I was mighty glad Yesterday's morning when my colleague told me of the live talk show on one of the Emarati Arabic radio stations (I don't listen to Radio often). He said most of the phone calls were bitterly critical of the new obligatory "green roofs" regulation.
Most of the questions asked were spot on, and were more or less the same ones that had occurred to us (sane architects) after we've studied the circular. And we've even voiced our concerns, on behalf of owners, to the DM hot-shot who'd met with us to explain and to elaborate on the circular. His answers were so frivolous he almost sounded like he was mocking us, and absent from the whole discussion was the owner's side. I was certain that this thing will not go un-noticed or un-protested by the owners. At times like these, when you need to find the best investment value for every single Fils you're spending, either privately or commercially, it's imperative that new laws are feasible and sustainable.
1 First caller's question was this: How come we, as villa owners, are not obligated to have any gardens on the un-built grounds of the plot, yet now it's obligatory to have it on THE ROOF? does it not make more sense to have green landscape on the ground level, where everyone could enjoy it, than to have it on the roof, where the access is almost always restricted? oh yeah, that takes us to question no2.
2 Municipality regulations does not allow having an external staircase to the villa, (i.e. one where you could access the roof from outside without being intrusive on the residents. i.e. the main staircase must always open up to living halls, dinning rooms, night lounge...etc...) therefore, whenever the gardeners need to access the roof and work on maintaining the expensive green areas, the owner of the villa will have to clear a path for them. All women, as is traditionally and culturally known, will have to retreat to the bedrooms or the kitchen. That is leaving aside the dirt, grime, dust and oil stains that maintenance workers leave in their wake. Of course, there are AC units and water tanks on the roof as well, but those are only approached once in a blue moon. While gardens require daily care.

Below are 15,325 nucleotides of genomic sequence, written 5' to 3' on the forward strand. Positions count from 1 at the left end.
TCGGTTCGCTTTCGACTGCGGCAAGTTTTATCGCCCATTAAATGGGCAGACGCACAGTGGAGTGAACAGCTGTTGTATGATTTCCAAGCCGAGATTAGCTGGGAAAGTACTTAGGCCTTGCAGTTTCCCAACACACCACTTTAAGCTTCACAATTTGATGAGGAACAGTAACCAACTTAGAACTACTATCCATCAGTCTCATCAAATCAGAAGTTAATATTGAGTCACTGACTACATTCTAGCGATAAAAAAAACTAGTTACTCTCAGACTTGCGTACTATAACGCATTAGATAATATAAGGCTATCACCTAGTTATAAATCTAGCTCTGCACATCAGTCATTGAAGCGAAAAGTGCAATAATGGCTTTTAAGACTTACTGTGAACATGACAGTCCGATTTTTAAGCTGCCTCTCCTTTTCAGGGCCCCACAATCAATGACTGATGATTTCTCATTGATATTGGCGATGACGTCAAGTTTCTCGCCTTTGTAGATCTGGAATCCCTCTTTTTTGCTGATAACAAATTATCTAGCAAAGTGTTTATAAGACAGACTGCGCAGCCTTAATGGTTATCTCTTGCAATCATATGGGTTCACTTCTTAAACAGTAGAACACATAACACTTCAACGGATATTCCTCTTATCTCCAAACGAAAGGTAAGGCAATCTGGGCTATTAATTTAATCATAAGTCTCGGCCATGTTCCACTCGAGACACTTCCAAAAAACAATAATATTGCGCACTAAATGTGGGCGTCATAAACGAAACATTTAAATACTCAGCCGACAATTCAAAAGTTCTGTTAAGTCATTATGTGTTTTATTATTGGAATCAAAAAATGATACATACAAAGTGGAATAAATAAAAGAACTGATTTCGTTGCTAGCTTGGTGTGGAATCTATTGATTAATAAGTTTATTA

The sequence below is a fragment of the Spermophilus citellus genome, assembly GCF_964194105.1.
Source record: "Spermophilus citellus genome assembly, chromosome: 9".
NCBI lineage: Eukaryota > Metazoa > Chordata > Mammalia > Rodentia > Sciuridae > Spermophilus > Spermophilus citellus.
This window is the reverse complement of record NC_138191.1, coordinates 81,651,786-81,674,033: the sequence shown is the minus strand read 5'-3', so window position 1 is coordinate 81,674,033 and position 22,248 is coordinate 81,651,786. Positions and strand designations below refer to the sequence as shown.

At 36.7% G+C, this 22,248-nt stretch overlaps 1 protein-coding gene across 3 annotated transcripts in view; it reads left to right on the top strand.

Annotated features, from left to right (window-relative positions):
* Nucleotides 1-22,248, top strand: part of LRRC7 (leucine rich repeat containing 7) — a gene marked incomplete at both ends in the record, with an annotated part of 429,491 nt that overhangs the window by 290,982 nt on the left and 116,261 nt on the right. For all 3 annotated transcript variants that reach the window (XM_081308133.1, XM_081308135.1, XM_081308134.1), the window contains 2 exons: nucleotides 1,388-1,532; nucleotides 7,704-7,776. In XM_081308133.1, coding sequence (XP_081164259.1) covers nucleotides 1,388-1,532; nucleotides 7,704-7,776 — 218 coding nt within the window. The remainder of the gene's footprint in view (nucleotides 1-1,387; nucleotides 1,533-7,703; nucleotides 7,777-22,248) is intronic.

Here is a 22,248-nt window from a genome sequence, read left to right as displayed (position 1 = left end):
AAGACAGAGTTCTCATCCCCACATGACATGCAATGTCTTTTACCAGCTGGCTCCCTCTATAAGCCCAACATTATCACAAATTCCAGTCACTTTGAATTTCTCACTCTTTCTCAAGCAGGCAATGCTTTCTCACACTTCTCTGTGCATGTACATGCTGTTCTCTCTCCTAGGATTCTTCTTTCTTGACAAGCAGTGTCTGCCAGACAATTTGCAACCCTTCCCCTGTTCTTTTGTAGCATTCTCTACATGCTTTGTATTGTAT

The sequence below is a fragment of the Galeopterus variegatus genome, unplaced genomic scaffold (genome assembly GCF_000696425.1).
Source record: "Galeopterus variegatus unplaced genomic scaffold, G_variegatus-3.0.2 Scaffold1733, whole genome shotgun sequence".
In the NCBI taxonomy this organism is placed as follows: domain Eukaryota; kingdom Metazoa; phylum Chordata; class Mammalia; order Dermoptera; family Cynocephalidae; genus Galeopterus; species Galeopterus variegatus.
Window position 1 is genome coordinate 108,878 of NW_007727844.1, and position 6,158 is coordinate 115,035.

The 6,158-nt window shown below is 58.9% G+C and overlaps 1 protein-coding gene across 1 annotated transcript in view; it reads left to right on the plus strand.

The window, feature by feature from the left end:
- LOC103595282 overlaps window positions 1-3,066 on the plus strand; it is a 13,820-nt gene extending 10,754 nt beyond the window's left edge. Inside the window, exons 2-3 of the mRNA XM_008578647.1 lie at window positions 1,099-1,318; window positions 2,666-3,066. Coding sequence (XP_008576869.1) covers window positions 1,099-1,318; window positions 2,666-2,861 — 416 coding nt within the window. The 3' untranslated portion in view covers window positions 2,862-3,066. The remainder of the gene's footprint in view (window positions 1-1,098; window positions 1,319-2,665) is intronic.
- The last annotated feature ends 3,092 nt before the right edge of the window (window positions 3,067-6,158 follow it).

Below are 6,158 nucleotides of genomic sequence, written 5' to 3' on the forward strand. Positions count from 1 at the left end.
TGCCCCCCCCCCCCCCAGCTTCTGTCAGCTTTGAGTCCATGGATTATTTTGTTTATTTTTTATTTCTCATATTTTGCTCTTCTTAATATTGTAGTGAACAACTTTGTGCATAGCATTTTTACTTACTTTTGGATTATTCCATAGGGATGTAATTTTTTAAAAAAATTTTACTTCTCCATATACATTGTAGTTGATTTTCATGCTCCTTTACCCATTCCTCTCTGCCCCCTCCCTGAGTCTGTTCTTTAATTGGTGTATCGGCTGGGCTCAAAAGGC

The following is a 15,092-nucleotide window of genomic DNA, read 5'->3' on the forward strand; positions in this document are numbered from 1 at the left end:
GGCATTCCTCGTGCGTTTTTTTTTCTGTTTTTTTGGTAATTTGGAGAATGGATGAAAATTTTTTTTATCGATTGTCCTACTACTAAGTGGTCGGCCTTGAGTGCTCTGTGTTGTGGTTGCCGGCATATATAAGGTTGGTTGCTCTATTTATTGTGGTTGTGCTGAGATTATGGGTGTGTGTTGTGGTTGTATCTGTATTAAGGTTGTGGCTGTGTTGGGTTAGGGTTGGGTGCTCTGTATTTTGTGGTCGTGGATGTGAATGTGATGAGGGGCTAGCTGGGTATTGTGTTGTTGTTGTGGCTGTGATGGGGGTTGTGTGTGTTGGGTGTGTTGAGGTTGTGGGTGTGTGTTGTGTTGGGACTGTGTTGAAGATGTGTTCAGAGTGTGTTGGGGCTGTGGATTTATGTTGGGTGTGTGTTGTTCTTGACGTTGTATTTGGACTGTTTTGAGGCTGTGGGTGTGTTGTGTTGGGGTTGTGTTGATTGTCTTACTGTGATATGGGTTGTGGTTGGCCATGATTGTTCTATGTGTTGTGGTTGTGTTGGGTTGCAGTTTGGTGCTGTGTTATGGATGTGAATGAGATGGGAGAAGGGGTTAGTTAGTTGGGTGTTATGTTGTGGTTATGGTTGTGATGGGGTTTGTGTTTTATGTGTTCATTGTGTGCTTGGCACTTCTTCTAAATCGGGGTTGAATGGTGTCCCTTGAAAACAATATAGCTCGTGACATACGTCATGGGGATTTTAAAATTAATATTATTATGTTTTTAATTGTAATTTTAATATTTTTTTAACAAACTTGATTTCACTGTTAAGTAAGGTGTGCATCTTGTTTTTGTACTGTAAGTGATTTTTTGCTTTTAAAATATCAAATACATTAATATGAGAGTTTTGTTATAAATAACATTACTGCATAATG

3 Imagine the frustration of a young Emarati, who is financing the construction of his/her villa (through Amlak for instance) to the very last Dirham, imagine when this new rule pops out and include villas that are under construction as well. First, the consultant will have to whip up proposals for the green roofs and get them approved from DM. But the contractor won't move jack shit in a construction site (beyond what is in a contract) unless his additional claims for them are agreed upon by all parties. So there will be hellish back and forth correspondences between the contractor and the consultant until the messenger drops dead. The owner will be watching in despair, while being constantly assured by DM that this is all for his own good. When a number for the additional claims is agreed upon, the owner will have to get further finance for it. This will always take time, even if the process was smooth and approval guaranteed.
Now, if you mention the above scenario to the DM hotshot as a criticism of the new regulation, he'd blame it on the collective incompetence of contractors and consultants in Dubai. He? He always proposes regulations that could only be dealt with and understood by perfect, and highly qualified, professionals, big question marks about his own professional career notwithstanding. He’d expect the green roof areas to be accommodated with 6 hours.
That, of course, is leaving aside the fact that some, if not most of, villa owners won't be able to make use of the incentives that came along with the circular. (for the same financial reasons)
4 A caller, with almost a pleading voice, had said that her daughter is asthmatic. And that she (the mother) takes utmost care to keep her away from dust, soil, insects ..etc.. She said she's really considering bartering her villa, which is under construction, with some existing old villa where roof gardens aren't obligatory. Imagine the disappointment when you've spent a year sitting across the table from a creepy architect, going through details, features and nuances of the design, and then you end up having to drop all that and move into a villa that was the brainchild of someone else?
My colleague's commute is only 10 minutes; so this is only a small sample of the total complaints during the two hours live broadcast. Did I tell you I have my own crystal ball? It foretold me of the problems that will emerge with the implementation of this law. Now my crystal ball is telling me the law will get abolished soon, or at least substantially revised.